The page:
Recorded: 25 Jul 2003
There are many more of us but the basic—I guess I would work in a field where there’s still a lot of mystery rather than trying to learn to be a scientist by filling in details. Filling in details is sort of dependable. If you do it well you’ll get a job but you probably won’t be at the top of your profession. So when you don’t fill in details you may end up with nothing. So it’s more chancey, but I think if you’re nimble, you could sort of have the best of both worlds. You’re not taking as big a chance as you think you are when you go into a field where you don’t really understand what’s up.
A member of the Time 100 ‘Century’s Greatest Minds’, Dr. James Watson’s life in science has taken him from the revolutionary discovery of the structure of DNA to the head of the National Institute of Health’s Human Genome Project, and places between.
Dr. Watson was born in 1928 in Chicago, and enrolled at the University of Chicago when he was just 15. His graduate studies in genetics with Salvador Luria took him to Cold Spring Harbor Laboratory for the first time in 1948. His graduate work would eventually bring him to the Cavendish Laboratory in Cambridge, where, together with fellow scientists Maurice Wilkins and Rosalind Franklin, Francis Crick and Dr. Watson would discover how the four-nucleotide bases arrange themselves to create the unique identities of each living organism. Their account of the structure of DNA, published in Nature, would win them the 1962 Nobel Prize in Physiology. Watson's bestselling account of his time at Cavendish, The Double Helix, was named the No. 7 best work of nonfiction by the Modern Library.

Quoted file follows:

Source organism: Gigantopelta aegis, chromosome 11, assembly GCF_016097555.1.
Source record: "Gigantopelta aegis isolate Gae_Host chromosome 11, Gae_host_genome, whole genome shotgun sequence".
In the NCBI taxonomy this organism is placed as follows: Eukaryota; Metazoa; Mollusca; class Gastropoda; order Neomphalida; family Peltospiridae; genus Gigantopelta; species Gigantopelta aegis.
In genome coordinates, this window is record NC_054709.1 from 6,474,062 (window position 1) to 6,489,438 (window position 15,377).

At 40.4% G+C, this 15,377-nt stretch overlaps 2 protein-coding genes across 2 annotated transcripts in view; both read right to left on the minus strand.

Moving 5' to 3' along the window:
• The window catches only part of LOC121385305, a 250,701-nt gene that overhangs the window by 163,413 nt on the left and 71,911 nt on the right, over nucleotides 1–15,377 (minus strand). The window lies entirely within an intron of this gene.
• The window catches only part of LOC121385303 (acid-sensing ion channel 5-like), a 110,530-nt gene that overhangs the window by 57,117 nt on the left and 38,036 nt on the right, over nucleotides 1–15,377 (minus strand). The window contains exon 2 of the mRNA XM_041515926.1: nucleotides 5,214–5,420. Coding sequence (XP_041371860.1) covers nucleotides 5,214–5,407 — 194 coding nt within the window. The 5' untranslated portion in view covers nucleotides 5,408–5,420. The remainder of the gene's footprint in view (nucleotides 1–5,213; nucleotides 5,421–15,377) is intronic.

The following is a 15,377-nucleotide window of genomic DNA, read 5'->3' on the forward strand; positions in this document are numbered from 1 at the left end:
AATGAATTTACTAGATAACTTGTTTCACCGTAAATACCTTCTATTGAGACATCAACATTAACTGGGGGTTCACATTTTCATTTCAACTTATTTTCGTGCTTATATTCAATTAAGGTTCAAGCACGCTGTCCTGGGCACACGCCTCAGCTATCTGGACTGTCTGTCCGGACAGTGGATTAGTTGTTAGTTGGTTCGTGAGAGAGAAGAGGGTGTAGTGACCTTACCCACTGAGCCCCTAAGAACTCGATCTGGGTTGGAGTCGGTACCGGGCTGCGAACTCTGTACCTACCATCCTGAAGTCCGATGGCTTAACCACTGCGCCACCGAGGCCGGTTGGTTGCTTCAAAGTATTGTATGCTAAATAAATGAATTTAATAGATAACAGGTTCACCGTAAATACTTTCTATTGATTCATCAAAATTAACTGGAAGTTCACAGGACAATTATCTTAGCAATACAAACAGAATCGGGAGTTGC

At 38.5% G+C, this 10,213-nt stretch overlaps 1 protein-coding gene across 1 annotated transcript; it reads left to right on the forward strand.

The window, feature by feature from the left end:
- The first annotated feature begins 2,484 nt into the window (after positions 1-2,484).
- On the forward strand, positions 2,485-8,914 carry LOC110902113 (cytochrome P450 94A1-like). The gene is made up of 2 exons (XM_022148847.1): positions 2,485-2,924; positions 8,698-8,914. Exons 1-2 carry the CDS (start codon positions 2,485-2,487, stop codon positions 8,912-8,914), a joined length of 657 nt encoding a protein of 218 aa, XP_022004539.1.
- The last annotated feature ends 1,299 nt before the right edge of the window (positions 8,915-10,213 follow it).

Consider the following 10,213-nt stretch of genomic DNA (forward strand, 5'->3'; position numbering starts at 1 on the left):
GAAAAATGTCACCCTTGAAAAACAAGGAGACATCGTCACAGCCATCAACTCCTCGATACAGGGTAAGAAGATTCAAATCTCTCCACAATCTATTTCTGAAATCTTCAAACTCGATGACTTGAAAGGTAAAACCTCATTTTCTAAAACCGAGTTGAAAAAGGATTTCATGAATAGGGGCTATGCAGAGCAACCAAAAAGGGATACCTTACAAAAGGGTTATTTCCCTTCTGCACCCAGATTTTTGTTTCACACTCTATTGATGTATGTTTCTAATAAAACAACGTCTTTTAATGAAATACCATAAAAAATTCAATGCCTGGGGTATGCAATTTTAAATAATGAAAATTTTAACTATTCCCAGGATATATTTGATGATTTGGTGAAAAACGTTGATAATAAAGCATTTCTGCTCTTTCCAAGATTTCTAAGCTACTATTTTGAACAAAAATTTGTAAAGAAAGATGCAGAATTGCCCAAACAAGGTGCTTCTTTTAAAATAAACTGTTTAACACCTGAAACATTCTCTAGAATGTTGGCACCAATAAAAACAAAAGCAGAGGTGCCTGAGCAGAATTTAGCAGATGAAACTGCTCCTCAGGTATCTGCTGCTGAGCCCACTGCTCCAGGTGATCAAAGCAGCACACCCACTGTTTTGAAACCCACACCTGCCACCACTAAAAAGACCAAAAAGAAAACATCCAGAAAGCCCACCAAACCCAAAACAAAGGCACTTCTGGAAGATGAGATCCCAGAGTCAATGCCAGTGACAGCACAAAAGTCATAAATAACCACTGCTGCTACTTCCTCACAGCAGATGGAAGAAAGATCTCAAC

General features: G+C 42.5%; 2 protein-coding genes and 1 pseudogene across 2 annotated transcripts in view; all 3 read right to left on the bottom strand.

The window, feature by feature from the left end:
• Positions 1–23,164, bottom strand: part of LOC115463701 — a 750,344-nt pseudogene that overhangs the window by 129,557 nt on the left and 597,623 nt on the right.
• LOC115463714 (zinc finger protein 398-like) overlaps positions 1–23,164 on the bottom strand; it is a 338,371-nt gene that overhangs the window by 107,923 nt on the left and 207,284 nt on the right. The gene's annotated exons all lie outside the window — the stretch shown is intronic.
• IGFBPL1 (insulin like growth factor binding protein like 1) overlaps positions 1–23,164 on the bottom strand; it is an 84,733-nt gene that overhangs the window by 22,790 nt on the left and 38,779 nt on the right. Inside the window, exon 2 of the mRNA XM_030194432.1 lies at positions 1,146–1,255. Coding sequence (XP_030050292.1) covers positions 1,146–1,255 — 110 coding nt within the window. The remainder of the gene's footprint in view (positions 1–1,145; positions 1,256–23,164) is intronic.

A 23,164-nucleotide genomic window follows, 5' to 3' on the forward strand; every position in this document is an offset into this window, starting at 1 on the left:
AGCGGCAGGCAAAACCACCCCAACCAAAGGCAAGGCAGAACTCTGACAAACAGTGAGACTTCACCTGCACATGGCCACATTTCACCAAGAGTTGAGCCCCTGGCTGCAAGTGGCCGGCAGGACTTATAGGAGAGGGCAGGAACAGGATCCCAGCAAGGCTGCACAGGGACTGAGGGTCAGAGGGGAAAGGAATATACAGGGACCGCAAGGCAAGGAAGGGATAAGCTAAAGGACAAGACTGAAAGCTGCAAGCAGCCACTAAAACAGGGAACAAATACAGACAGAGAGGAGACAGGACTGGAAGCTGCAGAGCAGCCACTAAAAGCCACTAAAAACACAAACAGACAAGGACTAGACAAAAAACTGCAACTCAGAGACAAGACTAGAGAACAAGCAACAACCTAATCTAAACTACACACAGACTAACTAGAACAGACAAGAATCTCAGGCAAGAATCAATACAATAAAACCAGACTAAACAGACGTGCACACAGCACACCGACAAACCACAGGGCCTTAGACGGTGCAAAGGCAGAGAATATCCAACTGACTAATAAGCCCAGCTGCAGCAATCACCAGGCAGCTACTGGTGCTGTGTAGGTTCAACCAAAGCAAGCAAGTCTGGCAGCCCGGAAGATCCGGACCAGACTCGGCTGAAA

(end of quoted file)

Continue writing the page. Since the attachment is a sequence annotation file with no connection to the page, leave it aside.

Watson spent two decades at Harvard University, where he penned the revolutionary biology textbook, Molecular Biology of the Gene in 1965. Dr. Watson's distinguished academic career led him to the directorship of Cold Spring Harbor Laboratory in 1968, where he has pushed the lab towards important steps in cancer research and the causes of mental disease. From 1988 to 1992, Dr. Watson was appointed to head the National Institute of Health in the Human Genome Project. Dr. Watons's genome was the first to be decoded and was made public as part of the project in 2007. A member of the National Academy of Sciences and the Royal Society, he has received the Presidential Medal of Freedom and the National Medal of Science. After forty years as a brilliant educator and administrator, Dr. Watson retired as Chancellor of the laboratory in 2007.